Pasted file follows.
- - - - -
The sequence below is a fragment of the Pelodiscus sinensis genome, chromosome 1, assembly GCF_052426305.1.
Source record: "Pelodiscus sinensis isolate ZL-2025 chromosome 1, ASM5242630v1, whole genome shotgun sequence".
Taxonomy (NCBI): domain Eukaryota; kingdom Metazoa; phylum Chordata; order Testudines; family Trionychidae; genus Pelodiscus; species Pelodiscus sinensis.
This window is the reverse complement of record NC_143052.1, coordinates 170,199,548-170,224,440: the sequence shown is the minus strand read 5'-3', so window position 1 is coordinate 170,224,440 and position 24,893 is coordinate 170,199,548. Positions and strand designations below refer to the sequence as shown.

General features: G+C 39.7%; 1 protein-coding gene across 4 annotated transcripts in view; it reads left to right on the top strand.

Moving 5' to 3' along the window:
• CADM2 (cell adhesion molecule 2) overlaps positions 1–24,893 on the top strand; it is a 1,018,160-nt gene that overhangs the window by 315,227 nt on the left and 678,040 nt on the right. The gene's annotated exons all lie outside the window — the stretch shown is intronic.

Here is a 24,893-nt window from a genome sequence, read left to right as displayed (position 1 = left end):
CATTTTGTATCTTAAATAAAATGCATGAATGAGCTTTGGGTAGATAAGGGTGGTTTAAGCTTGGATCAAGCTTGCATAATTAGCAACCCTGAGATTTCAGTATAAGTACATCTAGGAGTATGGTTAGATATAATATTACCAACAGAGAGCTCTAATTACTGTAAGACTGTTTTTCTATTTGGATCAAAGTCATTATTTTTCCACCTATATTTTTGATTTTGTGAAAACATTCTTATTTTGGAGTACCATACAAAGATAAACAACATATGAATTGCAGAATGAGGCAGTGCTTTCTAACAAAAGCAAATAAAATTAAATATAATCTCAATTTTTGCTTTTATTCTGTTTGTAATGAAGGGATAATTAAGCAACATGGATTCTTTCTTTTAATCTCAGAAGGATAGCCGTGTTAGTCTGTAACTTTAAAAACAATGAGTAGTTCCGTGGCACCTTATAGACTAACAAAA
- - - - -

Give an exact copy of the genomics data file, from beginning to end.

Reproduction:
The sequence below is a fragment of the Pelodiscus sinensis genome, chromosome 1, assembly GCF_052426305.1.
Source record: "Pelodiscus sinensis isolate ZL-2025 chromosome 1, ASM5242630v1, whole genome shotgun sequence".
Taxonomy (NCBI): domain Eukaryota; kingdom Metazoa; phylum Chordata; order Testudines; family Trionychidae; genus Pelodiscus; species Pelodiscus sinensis.
This window is the reverse complement of record NC_143052.1, coordinates 170,199,548-170,224,440: the sequence shown is the minus strand read 5'-3', so window position 1 is coordinate 170,224,440 and position 24,893 is coordinate 170,199,548. Positions and strand designations below refer to the sequence as shown.

General features: G+C 39.7%; 1 protein-coding gene across 4 annotated transcripts in view; it reads left to right on the top strand.

Moving 5' to 3' along the window:
• CADM2 (cell adhesion molecule 2) overlaps positions 1–24,893 on the top strand; it is a 1,018,160-nt gene that overhangs the window by 315,227 nt on the left and 678,040 nt on the right. The gene's annotated exons all lie outside the window — the stretch shown is intronic.

Here is a 24,893-nt window from a genome sequence, read left to right as displayed (position 1 = left end):
CATTTTGTATCTTAAATAAAATGCATGAATGAGCTTTGGGTAGATAAGGGTGGTTTAAGCTTGGATCAAGCTTGCATAATTAGCAACCCTGAGATTTCAGTATAAGTACATCTAGGAGTATGGTTAGATATAATATTACCAACAGAGAGCTCTAATTACTGTAAGACTGTTTTTCTATTTGGATCAAAGTCATTATTTTTCCACCTATATTTTTGATTTTGTGAAAACATTCTTATTTTGGAGTACCATACAAAGATAAACAACATATGAATTGCAGAATGAGGCAGTGCTTTCTAACAAAAGCAAATAAAATTAAATATAATCTCAATTTTTGCTTTTATTCTGTTTGTAATGAAGGGATAATTAAGCAACATGGATTCTTTCTTTTAATCTCAGAAGGATAGCCGTGTTAGTCTGTAACTTTAAAAACAATGAGTAGTTCCGTGGCACCTTATAGACTAACAAAA